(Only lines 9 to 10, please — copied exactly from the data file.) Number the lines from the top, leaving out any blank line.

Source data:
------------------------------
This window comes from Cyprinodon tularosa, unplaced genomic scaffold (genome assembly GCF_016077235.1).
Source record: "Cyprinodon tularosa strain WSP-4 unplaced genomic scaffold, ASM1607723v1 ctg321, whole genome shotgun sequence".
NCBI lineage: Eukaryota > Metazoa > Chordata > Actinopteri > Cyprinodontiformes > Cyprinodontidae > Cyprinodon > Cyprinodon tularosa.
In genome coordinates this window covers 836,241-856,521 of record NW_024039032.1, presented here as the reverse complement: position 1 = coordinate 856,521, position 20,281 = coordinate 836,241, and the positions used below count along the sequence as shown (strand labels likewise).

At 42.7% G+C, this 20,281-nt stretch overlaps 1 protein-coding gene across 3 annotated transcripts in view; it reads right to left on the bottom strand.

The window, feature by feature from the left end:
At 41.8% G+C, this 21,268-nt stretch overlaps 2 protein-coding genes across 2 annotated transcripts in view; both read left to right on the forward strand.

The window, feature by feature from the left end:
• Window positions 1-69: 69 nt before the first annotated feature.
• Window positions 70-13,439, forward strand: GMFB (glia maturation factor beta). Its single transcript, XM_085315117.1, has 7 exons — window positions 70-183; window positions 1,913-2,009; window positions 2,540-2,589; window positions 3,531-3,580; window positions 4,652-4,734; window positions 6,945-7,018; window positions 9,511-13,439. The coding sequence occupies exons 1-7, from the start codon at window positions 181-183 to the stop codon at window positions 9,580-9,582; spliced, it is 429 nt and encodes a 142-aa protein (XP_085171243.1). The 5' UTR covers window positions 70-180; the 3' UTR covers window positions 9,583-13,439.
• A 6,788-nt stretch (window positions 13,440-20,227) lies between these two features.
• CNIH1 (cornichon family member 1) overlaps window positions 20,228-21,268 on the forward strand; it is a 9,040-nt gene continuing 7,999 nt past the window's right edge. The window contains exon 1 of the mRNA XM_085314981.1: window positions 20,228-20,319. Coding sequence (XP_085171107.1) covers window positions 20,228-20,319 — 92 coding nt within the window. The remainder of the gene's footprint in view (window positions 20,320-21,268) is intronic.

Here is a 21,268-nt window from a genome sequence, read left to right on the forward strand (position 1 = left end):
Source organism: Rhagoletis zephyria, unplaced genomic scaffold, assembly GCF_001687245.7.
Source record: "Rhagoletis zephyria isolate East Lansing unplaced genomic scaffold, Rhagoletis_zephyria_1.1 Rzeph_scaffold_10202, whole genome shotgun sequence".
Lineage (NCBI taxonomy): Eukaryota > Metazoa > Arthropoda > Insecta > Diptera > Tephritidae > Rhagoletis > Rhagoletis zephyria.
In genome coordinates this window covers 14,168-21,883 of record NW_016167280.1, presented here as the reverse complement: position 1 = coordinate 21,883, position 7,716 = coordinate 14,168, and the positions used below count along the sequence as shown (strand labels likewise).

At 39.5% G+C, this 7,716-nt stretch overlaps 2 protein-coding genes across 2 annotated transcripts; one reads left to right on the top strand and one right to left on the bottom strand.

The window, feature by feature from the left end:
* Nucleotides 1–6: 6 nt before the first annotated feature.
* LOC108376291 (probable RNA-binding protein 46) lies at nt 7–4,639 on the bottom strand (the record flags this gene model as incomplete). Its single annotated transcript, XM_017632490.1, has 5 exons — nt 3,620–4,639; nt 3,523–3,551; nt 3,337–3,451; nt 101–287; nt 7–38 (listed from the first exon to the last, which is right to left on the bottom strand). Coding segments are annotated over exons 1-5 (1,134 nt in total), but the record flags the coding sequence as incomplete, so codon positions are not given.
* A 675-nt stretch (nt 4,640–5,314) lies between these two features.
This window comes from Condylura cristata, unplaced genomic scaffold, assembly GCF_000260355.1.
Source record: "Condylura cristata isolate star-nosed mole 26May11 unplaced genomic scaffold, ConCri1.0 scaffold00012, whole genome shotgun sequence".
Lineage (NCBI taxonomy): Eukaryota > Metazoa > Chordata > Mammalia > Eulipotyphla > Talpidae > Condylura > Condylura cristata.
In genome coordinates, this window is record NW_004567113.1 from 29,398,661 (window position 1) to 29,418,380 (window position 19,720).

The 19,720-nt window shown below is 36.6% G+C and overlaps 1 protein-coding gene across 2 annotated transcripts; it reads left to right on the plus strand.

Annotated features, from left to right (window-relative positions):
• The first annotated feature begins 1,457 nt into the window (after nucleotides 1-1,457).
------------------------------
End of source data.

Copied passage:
• Window positions 1-69: 69 nt before the first annotated feature.
• Window positions 70-13,439, forward strand: GMFB (glia maturation factor beta). Its single transcript, XM_085315117.1, has 7 exons — window positions 70-183; window positions 1,913-2,009; window positions 2,540-2,589; window positions 3,531-3,580; window positions 4,652-4,734; window positions 6,945-7,018; window positions 9,511-13,439. The coding sequence occupies exons 1-7, from the start codon at window positions 181-183 to the stop codon at window positions 9,580-9,582; spliced, it is 429 nt and encodes a 142-aa protein (XP_085171243.1). The 5' UTR covers window positions 70-180; the 3' UTR covers window positions 9,583-13,439.